3. 3.
    Wu P, Chen ZB, Zhang Y, Wang YL, Zhu FF, Cao B, Wu Y, Li N (2019) Rhodopseudomonas palustris wastewater treatment: cyhalofop-butyl removal, biochemicals production and mathematical model establishment. Bioresource Tech 282:390–397CrossRefGoogle Scholar
  4. 4.
    Jiang Z, Zhang XY, Wang ZY, Cao B, Deng SJ, Bi MC, Zhang Y (2019) Enhanced biodegradation of atrazine by Arthrobacter sp. DNS10 during co-culture with a phosphorus solubilizing bacteria: Enterobacter sp. P1. Ecotoxicol Environ Safety 17:159–166CrossRefGoogle Scholar
  5. 5.
    Wu P, Cao B, Zhang Y, Li WB, Wang YL, Wu Y, Li N (2019) The bio-mitigation of acetochlor in soil using Rhodopseudomonas capsulata in effluent after wastewater treatment. J Soils Sediments 2:1–7Google Scholar
  6. 6.
    Wu P, Zhang Y, Chen ZB, Wang YL, Zhu FF, Cao B, Wu Y, Li N (2019) The organophosphorus pesticides in soil was degradated by Rhodobacter sphaeroides after wastewater treatment. Biochem Eng J 141:247–251CrossRefGoogle Scholar
  7. 7.
    Puyol D, Barry EM, Hülsen T, Batstone DJ (2017) A mechanistic model for anaerobic phototrophs in domestic wastewater applications: photo-anaerobic model (PAnM). Water Res 116:241–253CrossRefGoogle Scholar
  8. 8.
    Ponsano EHG, Paulino CZ, Pinto MF (2008) Phototrophic growth of Rhodobacter sphaeroides in poultry slaughterhouse wastewater. Bioresour Technol 99:3836–3842CrossRefGoogle Scholar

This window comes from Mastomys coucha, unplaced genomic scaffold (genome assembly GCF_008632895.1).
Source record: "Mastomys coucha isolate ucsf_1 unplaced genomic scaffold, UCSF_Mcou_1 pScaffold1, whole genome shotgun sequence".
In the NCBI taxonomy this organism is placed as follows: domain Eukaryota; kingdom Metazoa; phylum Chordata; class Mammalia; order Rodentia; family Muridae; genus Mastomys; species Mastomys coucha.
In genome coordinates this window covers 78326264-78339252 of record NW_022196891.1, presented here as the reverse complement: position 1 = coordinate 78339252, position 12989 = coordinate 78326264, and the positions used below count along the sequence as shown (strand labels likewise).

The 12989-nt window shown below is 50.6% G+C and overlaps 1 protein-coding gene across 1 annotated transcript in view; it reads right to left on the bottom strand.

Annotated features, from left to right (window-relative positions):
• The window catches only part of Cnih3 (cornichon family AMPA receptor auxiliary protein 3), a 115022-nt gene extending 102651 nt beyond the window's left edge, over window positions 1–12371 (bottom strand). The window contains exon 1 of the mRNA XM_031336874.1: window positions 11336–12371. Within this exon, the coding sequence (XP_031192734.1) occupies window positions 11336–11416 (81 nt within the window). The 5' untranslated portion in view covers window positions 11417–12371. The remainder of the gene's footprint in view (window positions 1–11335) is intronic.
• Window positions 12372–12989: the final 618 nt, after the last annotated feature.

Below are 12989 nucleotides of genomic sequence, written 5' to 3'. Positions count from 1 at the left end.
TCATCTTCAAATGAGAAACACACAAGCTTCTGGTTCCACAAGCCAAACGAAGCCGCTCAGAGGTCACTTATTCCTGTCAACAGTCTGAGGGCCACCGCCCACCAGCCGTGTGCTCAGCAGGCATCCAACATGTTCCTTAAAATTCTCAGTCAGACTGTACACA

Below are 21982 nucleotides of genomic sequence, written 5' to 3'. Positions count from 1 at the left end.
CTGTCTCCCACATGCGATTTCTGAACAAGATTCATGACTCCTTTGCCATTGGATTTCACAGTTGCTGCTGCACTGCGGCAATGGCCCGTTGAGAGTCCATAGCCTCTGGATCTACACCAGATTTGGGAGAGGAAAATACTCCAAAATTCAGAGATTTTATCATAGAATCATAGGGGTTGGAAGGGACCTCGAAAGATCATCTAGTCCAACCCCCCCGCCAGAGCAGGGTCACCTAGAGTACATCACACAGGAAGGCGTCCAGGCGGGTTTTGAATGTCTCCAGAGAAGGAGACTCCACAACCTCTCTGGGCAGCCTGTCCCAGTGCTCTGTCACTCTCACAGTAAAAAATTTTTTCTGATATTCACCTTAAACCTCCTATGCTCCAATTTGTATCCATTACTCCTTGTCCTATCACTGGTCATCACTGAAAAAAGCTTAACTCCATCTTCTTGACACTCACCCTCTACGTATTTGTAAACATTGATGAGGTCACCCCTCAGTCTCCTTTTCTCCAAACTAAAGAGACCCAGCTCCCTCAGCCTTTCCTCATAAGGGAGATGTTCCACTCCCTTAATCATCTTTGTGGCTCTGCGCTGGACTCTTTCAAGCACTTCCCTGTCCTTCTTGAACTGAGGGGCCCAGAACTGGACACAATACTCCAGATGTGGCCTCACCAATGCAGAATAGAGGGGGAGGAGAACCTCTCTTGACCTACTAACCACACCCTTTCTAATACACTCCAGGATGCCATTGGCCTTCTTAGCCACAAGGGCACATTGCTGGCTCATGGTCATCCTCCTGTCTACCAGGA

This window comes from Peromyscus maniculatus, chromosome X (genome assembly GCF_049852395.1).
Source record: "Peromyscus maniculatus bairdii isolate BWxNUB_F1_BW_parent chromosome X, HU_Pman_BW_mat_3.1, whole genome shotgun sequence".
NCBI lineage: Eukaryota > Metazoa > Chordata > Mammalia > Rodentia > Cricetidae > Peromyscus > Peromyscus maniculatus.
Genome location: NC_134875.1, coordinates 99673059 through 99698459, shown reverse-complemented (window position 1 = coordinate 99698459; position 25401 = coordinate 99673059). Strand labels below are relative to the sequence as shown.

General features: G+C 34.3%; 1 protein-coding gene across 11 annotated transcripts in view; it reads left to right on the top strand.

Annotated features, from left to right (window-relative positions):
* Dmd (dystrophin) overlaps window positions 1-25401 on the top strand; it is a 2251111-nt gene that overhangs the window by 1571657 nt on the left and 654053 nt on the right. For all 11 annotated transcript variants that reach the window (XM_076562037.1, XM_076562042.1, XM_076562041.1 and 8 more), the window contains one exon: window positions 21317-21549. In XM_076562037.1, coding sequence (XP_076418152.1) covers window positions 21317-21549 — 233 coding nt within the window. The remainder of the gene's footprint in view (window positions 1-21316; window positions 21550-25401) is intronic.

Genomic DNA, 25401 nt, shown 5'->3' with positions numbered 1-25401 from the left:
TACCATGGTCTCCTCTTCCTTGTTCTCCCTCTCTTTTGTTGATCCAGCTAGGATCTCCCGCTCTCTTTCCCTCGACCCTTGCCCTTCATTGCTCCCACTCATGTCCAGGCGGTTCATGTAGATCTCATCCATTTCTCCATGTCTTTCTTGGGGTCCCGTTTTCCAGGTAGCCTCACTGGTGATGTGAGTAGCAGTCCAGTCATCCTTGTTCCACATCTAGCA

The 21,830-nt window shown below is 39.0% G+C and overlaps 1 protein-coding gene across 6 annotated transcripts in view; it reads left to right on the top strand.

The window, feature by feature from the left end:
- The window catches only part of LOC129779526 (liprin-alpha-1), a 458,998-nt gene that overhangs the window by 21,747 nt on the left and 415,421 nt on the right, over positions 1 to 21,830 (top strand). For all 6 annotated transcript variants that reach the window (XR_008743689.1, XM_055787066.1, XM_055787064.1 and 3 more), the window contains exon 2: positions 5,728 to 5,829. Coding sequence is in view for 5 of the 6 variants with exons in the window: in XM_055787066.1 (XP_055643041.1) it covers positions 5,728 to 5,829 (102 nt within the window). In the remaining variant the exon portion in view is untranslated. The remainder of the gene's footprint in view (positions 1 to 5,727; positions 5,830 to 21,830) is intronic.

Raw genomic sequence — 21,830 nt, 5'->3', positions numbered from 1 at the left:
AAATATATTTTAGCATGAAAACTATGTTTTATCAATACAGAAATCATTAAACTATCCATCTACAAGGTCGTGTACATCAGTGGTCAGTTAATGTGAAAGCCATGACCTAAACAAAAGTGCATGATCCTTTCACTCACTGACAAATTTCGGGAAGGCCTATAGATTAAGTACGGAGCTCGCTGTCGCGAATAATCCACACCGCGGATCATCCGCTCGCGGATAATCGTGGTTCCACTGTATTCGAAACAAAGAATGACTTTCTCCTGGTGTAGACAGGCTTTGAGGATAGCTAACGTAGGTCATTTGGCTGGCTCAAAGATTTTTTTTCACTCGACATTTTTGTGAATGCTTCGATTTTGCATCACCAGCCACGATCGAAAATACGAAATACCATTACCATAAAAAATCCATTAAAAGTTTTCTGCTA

9. 9.
    Wu P, Li JZ, Wang YL, Liu XS, Du C, Tong QY, Li N (2014) Promoting the growth of Rhodobacter sphaeroides in sewage purification by addition of magnesium ions. Biochem Eng J 91:66–71CrossRefGoogle Scholar
  10. 10.
    Kong FY, Wang AJ, Ren HY, Huang LP, Xu MY, Tao HC (2014) Improved dechlorination and mineralization of 4-chlorophenol in a sequential biocathode–bioanode bioelectrochemical system with mixed photosynthetic bacteria. Bioresour Technol 158:32–38CrossRefGoogle Scholar
  11. 11.
    Ouchane S, Picaud M, Astier C (1995) A new mutation in the pufL gene responsible for the terbutryn resistance phenotype in Rhodobacter sphaeroides. FEBS Lett 374(1):130–134CrossRefGoogle Scholar
  12. 12.
    Sasikala C, Ramana CV (1997) Biodegradation and Metabolism of unusual carbon compounds by anoxygenic phototrophic bacteria. Adv Microb Physiol 39:339–377CrossRefGoogle Scholar
  13. 13.
    Yu HQ, Wilson F, Tay J (1998) Kinetic analysis of an anaerobic filter treating starch sewage. Water Res 32:3341–3352CrossRefGoogle Scholar
  14. 14.
    Giotta L, Agostiano A, Italiano F, Milano F, Trotta M (2006) Heavy metal ion influence on the photosynthetic growth of Rhodobacter sphaeroides. Chemosphere 62:1490–1499CrossRefGoogle Scholar
  15. 15.
    Italiano F, Buccolieri A, Giotta L, Agostiano A, Valli L, Milano F, Trotta M (2009) Response of the carotenoidless mutant Rhodobacter sphaeroides growing cells to cobalt and nickel exposure. Int Biodeterior Biodegrad 63:948–957CrossRefGoogle Scholar